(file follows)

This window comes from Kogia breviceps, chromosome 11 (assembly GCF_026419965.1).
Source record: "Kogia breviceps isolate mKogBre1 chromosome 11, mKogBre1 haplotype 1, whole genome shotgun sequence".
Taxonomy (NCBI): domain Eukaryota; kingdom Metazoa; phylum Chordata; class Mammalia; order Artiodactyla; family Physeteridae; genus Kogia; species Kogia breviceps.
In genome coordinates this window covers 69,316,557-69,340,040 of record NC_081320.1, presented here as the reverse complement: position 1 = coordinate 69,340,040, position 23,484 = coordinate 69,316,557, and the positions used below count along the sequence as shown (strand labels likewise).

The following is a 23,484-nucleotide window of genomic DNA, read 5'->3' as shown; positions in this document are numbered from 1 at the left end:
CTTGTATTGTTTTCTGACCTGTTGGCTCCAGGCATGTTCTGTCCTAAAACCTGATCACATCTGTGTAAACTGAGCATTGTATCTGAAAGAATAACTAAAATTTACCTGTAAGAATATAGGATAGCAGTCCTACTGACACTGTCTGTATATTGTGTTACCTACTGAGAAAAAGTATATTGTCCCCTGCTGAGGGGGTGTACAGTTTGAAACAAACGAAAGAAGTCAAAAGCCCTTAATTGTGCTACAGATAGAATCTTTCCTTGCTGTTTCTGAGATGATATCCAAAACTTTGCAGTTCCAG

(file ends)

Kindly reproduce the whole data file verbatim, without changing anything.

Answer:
This window comes from Kogia breviceps, chromosome 11 (assembly GCF_026419965.1).
Source record: "Kogia breviceps isolate mKogBre1 chromosome 11, mKogBre1 haplotype 1, whole genome shotgun sequence".
Taxonomy (NCBI): domain Eukaryota; kingdom Metazoa; phylum Chordata; class Mammalia; order Artiodactyla; family Physeteridae; genus Kogia; species Kogia breviceps.
In genome coordinates this window covers 69,316,557-69,340,040 of record NC_081320.1, presented here as the reverse complement: position 1 = coordinate 69,340,040, position 23,484 = coordinate 69,316,557, and the positions used below count along the sequence as shown (strand labels likewise).

The following is a 23,484-nucleotide window of genomic DNA, read 5'->3' as shown; positions in this document are numbered from 1 at the left end:
CTTGTATTGTTTTCTGACCTGTTGGCTCCAGGCATGTTCTGTCCTAAAACCTGATCACATCTGTGTAAACTGAGCATTGTATCTGAAAGAATAACTAAAATTTACCTGTAAGAATATAGGATAGCAGTCCTACTGACACTGTCTGTATATTGTGTTACCTACTGAGAAAAAGTATATTGTCCCCTGCTGAGGGGGTGTACAGTTTGAAACAAACGAAAGAAGTCAAAAGCCCTTAATTGTGCTACAGATAGAATCTTTCCTTGCTGTTTCTGAGATGATATCCAAAACTTTGCAGTTCCAG